Brett Kavanaugh’s erratic temperament makes him unfit for the Supreme Court, writes Adam Liptak of The New York Times. The American Bar Association has lowered the rating it initially gave him after his aggressive outbursts during his hearing. This situation also brought up concerns from 2006 that he was too unbalanced to be on the U.S. Court of Appeals. Several lawyers and judges said that his decision-making is not adequate for a judge. Already at the time, Republicans ignored these concerns and did their best to get Kavanaugh confirmed. The Republicans also discounted the Bar Association's revised evaluation of him, calling the Association a liberal interest group.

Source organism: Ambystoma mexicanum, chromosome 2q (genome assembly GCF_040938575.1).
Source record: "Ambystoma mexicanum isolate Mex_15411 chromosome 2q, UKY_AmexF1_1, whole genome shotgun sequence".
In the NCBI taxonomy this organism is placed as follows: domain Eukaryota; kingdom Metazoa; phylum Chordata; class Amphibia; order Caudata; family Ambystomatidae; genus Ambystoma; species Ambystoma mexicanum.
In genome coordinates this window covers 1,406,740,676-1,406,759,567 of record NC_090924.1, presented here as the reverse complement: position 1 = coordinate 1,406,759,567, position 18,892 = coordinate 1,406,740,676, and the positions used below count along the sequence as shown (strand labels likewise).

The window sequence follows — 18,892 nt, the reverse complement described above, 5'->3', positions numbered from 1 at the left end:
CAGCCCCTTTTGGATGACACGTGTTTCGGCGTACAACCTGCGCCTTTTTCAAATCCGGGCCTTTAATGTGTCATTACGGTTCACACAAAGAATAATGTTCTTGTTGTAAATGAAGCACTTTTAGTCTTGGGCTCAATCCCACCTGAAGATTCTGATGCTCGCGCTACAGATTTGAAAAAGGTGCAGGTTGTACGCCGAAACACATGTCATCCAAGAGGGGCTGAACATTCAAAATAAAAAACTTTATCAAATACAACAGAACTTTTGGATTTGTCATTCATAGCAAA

It is unfair to use Brett Kavanaugh’s temperament to undermine his Supreme Court appointment, holds Noah Feldman of Bloomberg. The Court has a history of irritable and partisan members that nonetheless helped craft excellent judicial law. In the early 20th century, justices like Hugo Black or Robert Jackson were highly moody, opinionated and nakedly partisan. The case against Kavanaugh being built on his emotional outbursts is not a strong one. Bickering, undermining each other and voicing strongly political opinions have all taken place on the Supreme Court. One justice was even a KKK member. Having strong opinions doesn't make Kavanaugh a worse judge.